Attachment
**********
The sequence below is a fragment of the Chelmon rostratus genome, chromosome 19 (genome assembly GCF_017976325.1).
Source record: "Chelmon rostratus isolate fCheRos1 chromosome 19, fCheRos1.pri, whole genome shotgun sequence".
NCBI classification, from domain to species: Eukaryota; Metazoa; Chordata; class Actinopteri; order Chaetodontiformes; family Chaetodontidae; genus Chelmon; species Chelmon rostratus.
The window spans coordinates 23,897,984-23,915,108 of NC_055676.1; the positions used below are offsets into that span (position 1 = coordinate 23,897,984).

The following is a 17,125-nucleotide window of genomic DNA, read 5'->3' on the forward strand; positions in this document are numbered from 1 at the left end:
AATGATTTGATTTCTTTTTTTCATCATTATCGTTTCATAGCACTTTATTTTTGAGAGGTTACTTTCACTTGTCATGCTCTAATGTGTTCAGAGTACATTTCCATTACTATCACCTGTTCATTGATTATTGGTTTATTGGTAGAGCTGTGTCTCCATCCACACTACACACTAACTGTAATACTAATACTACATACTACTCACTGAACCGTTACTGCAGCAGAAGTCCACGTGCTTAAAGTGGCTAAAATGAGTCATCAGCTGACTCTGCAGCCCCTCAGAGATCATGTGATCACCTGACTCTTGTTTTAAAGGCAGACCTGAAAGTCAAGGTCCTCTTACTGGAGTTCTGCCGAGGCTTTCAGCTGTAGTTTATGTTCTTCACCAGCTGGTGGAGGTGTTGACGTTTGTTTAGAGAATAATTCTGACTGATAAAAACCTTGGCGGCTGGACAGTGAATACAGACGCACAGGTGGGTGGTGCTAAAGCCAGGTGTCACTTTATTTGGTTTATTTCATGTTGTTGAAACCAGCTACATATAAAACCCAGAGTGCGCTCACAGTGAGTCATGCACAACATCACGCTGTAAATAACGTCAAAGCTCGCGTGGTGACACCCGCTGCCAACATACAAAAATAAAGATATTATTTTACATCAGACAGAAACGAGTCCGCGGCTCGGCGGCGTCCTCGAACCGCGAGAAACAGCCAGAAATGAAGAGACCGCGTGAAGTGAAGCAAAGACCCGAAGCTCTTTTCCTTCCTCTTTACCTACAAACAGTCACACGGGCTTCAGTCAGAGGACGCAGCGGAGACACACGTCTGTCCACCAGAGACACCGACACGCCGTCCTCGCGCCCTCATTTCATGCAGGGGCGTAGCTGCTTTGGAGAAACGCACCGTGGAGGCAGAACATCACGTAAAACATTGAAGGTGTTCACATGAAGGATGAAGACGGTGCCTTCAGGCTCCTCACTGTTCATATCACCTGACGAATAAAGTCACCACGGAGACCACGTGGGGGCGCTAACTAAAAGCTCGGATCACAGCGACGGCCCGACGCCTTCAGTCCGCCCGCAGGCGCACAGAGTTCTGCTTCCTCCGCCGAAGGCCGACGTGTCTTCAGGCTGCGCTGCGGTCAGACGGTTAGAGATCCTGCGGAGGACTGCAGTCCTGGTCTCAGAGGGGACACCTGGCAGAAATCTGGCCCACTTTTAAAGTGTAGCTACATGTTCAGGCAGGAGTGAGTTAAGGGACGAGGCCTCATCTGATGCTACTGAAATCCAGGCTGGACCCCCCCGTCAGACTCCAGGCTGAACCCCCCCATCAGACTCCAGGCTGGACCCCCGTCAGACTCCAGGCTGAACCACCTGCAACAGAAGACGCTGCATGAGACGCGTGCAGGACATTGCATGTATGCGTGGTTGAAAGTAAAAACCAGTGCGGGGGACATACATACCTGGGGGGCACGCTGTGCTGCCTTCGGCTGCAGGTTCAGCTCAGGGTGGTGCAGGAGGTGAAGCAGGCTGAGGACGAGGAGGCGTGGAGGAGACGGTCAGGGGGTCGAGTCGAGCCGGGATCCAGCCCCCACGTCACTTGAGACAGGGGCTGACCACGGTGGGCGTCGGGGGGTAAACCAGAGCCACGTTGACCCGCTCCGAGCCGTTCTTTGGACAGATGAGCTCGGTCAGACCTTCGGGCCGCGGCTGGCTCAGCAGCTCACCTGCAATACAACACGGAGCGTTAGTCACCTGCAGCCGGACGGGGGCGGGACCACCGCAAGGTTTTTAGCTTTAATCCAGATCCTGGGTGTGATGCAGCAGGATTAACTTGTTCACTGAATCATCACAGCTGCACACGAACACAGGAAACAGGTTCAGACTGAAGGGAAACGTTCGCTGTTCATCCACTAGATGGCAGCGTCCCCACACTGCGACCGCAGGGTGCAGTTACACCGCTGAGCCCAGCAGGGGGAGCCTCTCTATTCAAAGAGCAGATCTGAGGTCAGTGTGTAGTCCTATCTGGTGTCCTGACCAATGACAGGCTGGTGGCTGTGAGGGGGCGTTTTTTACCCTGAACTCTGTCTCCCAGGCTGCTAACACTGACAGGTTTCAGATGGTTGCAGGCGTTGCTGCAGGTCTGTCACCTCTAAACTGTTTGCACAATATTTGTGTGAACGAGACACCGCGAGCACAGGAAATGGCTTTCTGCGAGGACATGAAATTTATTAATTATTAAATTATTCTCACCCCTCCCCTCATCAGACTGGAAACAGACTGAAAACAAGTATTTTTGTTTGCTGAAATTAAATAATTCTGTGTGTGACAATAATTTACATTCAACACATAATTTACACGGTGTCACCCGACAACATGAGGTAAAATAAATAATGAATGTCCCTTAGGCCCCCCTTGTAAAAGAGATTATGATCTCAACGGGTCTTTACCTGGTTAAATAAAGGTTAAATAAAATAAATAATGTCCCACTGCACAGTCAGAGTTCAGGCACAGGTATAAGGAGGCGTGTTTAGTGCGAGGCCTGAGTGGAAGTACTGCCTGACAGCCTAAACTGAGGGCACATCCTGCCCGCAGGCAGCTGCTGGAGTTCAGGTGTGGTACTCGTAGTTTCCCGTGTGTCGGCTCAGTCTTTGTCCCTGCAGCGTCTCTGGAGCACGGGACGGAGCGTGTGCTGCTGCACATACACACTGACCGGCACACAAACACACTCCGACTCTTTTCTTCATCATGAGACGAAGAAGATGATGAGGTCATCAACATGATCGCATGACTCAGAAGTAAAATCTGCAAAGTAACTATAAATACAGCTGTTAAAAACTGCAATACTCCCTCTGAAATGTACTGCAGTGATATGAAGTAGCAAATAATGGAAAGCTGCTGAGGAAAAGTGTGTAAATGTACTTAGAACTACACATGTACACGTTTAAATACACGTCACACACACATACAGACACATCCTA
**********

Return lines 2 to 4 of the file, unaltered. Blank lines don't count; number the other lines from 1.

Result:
Source record: "Chelmon rostratus isolate fCheRos1 chromosome 19, fCheRos1.pri, whole genome shotgun sequence".
NCBI classification, from domain to species: Eukaryota; Metazoa; Chordata; class Actinopteri; order Chaetodontiformes; family Chaetodontidae; genus Chelmon; species Chelmon rostratus.
The window spans coordinates 23,897,984-23,915,108 of NC_055676.1; the positions used below are offsets into that span (position 1 = coordinate 23,897,984).